Activism At The 75th Golden Globes Went Beyond Black Dresses Stories of sexual harassment and abuse in Hollywood inspired women at the Golden Globes to wear black dresses. Among the night's winners: Lady Bird and Three Billboards Outside Ebbing, Missouri.
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Activism At The 75th Golden Globes Went Beyond Black Dresses

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Activism At The 75th Golden Globes Went Beyond Black Dresses

Activism At The 75th Golden Globes Went Beyond Black Dresses

Activism At The 75th Golden Globes Went Beyond Black Dresses

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  • <iframe src="https://www.npr.org/player/embed/576413478/576413479" width="100%" height="290" frameborder="0" scrolling="no" title="NPR embedded audio player">
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Stories of sexual harassment and abuse in Hollywood inspired women at the Golden Globes to wear black dresses. Among the night's winners: Lady Bird and Three Billboards Outside Ebbing, Missouri.

DAVID GREENE, HOST:

Last night at the Golden Globes, it was all about women working in Hollywood and elsewhere. The host of the awards show, Seth Meyers, really set the tone in his monologue.

(SOUNDBITE OF 75TH GOLDEN GLOBE AWARDS CEREMONY)

SETH MEYERS: It's 2018. Marijuana is finally allowed and sexual harassment finally isn't.

(APPLAUSE)

GREENE: Seth Meyers made a few jokes about the disgraced producer Harvey Weinstein and also actor Kevin Spacey. But as NPR's Mandalit del Barco reports, the women who won awards last night did most of the talking.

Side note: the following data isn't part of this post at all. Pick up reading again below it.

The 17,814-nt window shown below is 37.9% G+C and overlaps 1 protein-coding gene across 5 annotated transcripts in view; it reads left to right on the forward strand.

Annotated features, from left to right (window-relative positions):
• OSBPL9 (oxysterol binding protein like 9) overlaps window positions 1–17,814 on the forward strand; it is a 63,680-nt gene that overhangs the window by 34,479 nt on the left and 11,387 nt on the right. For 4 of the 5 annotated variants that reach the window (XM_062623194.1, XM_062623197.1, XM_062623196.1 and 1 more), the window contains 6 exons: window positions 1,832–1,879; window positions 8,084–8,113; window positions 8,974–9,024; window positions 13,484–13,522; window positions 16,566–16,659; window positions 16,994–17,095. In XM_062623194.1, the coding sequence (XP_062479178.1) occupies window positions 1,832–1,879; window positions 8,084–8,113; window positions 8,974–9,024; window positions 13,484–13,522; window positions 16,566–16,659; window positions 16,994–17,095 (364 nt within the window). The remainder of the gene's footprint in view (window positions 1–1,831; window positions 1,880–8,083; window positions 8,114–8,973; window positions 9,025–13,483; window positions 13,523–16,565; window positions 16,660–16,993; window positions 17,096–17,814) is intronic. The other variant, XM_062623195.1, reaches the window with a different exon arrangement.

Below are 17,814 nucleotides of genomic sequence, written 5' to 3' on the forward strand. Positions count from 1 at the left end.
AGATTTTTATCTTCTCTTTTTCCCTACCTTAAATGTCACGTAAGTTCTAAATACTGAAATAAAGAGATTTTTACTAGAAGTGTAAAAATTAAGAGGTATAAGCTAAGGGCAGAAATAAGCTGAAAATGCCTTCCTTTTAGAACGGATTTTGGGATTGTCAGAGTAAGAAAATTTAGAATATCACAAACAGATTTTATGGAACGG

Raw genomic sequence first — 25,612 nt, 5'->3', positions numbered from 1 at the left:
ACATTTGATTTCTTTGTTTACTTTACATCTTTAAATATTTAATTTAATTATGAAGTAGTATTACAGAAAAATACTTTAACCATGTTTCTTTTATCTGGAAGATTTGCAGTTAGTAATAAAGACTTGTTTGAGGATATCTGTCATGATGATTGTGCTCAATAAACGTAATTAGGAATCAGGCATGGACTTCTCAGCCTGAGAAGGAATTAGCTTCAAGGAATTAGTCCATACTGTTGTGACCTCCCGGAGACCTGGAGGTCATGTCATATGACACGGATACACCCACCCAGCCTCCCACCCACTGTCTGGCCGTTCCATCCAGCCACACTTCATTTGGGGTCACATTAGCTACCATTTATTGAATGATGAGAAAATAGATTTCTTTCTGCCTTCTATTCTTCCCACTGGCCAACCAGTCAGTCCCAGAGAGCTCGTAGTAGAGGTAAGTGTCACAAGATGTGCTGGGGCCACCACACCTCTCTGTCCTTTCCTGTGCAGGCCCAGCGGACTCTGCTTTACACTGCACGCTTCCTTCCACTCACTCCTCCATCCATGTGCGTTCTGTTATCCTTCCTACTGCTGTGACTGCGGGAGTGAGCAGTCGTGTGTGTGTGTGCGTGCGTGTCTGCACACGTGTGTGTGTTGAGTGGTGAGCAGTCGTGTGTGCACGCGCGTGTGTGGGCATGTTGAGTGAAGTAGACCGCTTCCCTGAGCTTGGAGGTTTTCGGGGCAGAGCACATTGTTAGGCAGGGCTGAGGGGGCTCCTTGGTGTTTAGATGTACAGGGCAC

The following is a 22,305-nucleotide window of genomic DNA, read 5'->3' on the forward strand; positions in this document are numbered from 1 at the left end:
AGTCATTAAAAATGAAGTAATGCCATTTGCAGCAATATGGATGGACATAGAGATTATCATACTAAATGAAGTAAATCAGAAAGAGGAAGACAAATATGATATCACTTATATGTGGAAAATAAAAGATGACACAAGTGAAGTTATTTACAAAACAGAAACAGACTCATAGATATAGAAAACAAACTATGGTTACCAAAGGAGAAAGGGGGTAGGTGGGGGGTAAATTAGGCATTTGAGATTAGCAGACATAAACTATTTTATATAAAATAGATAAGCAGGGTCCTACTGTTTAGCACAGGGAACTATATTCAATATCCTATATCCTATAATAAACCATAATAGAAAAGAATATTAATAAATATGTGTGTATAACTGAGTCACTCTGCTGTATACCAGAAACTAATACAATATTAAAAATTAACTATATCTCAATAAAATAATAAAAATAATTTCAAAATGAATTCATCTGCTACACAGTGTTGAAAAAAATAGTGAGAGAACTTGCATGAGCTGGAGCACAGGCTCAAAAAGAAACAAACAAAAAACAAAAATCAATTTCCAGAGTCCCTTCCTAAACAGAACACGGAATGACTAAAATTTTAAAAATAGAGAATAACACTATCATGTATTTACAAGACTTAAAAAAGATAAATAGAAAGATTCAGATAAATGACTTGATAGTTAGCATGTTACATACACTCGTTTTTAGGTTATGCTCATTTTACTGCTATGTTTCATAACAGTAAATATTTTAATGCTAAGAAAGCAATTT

MANDALIT DEL BARCO, BYLINE: Women made bold statements, even before the ceremony on the red carpet. They wore black gowns and buttons supporting Time's Up, a Hollywood movement to fight sexual harassment. The founder of the #MeToo movement, Tarana Burke, came as a guest of actress Michelle Williams. Other A-listers invited activists who fight for equal pay and opportunities for women. TV actress Debra Messing even called out cable channel E! during a live interview on the network.

(SOUNDBITE OF TV SHOW, "E! LIVE FROM THE RED CARPET")

DEBRA MESSING: You know, I was so shocked to hear that E! doesn't believe in paying their female co-hosts the same as their male co-hosts. I mean...

DEL BARCO: Empowering women to speak their truth was the theme throughout the ceremony as winner after winner gave their speeches.

(SOUNDBITE OF 75TH GOLDEN GLOBE AWARDS CEREMONY)

REESE WITHERSPOON: I want to thank everyone who broke their silence this year and spoke up about abuse and harassment. You are so brave.

DEL BARCO: Actress and producer Reese Witherspoon had encouraged others to wear black. She accepted one of the four awards the HBO series "Big Little Lies" won.

(SOUNDBITE OF 75TH GOLDEN GLOBE AWARDS CEREMONY)

WITHERSPOON: People out there who are feeling silenced by harassment, discrimination, abuse - time is up. We see you, we hear you, and we will tell your stories.

DEL BARCO: The film "Three Billboards Outside Ebbing, Missouri" also picked up four Golden Globes. Frances McDormand won a best actress award for her performance as a grief-stricken mother seeking justice.

(SOUNDBITE OF 75TH GOLDEN GLOBE AWARDS CEREMONY)